As part of the “I Have a Dream: Creating Your Life Portfolio” pilot program launched last fall, parental engagement activities inspire parents of children with and without disabilities to be actively involved in their children's lives and education to help them reach their fullest potential
(Atlanta, GA – Feb. 14, 2012) – The Southeast ADA Center, Nesbit Elementary School, the Nesbit Elementary PTA and several other local organizations have joined together to celebrate National Parental Engagement Week Feb.13-17, 2012 and to host a special breakfast briefing on Feb. 15 from 9 -10:30 a.m. at Gwinnett County’s Nesbit Elementary School. The parental engagement activities and breakfast briefing are part of the year-long “I Have a Dream: Creating Your Life Portfolio” pilot program at Nesbit Elementary created by the Southeast ADA Center to break down barriers and encourage students with and without disabilities to reach for their dreams and achieve their fullest potential.
The Feb. 15 breakfast briefing includes state and local speakers and parents sharing effective strategies and stories of what it means and looks like to be actively engaged in your child’s education and how the time parents dedicate now makes a lifetime difference. Breakfast briefing speakers include:
In addition to the breakfast briefing, parents and children will be inspired to participate in a week of activities at home designed to inspire conversation and meaningful familial and educational engagement. Activities include taking a walk together, enjoying a meal together, reading together, giving to others together by contributing to a canned food drive and dreaming together by writing out one dream for their family on a paper heart which will be displayed on a school bulletin board.
In addition to the Southeast ADA Center, a project of the Burton Blatt Institute at Syracuse University, Nesbit Elementary School and the Nesbit Elementary School Parent Teacher Association (PTA), additional local partners include ABEL2 and the Georgia Parent Mentor Partnership.
The parental engagement week activities represent the second part of the three-phase “I Have a Dream: Creating Your Life Portfolio” pilot program created by the Southeast ADA Center to encourage students with and without disabilities to dream big for their futures. The Southeast ADA Center is pioneering the three-phase program at Nesbit Elementary and plans to replicate it in other area schools as well as schools throughout the southeast. In addition to parental engagement week activities, the Southeast ADA Center and Nesbit Elementary along with local partners hosted a disability mentoring day and career expo in October 2011 where students were mentored in small group sessions by successful adults with disabilities from the community. The event, in celebration of October’s National Disability Employment Awareness Month, was created to break down barriers and introduce students with and without disabilities to individuals with disabilities from the community who have achieved their dreams personally and professionally to encourage the children to dare to dream about their futures. In May 2012, an Exceptional Children’s Week is planned to encourage communication and relationship building among peers with and without disabilities.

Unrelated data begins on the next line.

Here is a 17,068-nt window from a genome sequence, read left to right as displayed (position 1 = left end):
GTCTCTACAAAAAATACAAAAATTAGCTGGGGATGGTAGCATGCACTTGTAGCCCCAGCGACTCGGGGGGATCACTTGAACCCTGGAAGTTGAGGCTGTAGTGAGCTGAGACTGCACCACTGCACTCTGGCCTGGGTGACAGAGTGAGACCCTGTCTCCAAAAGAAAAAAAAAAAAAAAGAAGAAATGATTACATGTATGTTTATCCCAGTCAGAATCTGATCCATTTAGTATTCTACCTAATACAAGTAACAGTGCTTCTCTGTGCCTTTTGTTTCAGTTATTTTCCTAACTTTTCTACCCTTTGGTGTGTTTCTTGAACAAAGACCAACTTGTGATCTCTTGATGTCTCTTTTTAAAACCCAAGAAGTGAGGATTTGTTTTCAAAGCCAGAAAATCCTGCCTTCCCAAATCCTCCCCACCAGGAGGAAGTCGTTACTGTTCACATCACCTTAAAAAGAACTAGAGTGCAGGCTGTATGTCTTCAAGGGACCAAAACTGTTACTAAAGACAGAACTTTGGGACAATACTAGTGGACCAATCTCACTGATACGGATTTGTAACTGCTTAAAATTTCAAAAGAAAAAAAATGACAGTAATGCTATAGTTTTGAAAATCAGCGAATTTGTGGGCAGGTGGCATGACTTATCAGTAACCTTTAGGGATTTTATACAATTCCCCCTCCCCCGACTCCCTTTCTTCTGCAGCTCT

“Meaningful and impactful parental engagement is an important key to a child’s love of learning, self-esteem and lifelong success and achievement for children with and without disabilities,” said L. Elaine Sutton Mbionwu, assistant project director of the Southeast ADA Center. “The Southeast ADA Center is honored to join with Nesbit Elementary School, Gwinnett County Public Schools and local community organizations to put on this important event to inspire parents and children that anything is possible for their futures.”
To learn more, visit the “I Have a Dream: Creating Your Life Portfolio” website at dreams4mylife.org.
The Southeast ADA Center answers questions, provides training and materials about the Americans with Disabilities Act (ADA). The Center serves an eight-state geographic region: Alabama, Florida, Georgia, Kentucky, Mississippi, North Carolina, South Carolina and Tennessee. As part of the ADA National Network sponsored by grants from the U.S. Department of Education's National Institute on Disability and Rehabilitation Research (NIDRR), the Southeast ADA Center is one of 10 regional centers offering training and technical assistance to promote voluntary compliance with the ADA, including information about the rights of people with disabilities and the responsibilities of businesses as well as state and local governments to provide equal opportunity to participate. The Southeast ADA Center is a grant project of the Burton Blatt Institute (BBI) at Syracuse University. For more information, visit the Southeast ADA Center website [ADAsoutheast.org].
BBI reaches around the globe to advance the civic, economic, and social participation of people with disabilities. Launched in 2005, BBI builds on the legacy of Burton Blatt, former dean of SU's School of Education and a pioneering disability rights scholar, to better the lives of people with disabilities. BBI engages in projects on civil and human rights, inclusive entrepreneurship, employment, and economic empowerment. With a staff of more than 50, BBI has offices in Syracuse, Washington, D.C., and Atlanta. For more information, visit the BBI website [bbi.syr.edu].
Southeast ADA Center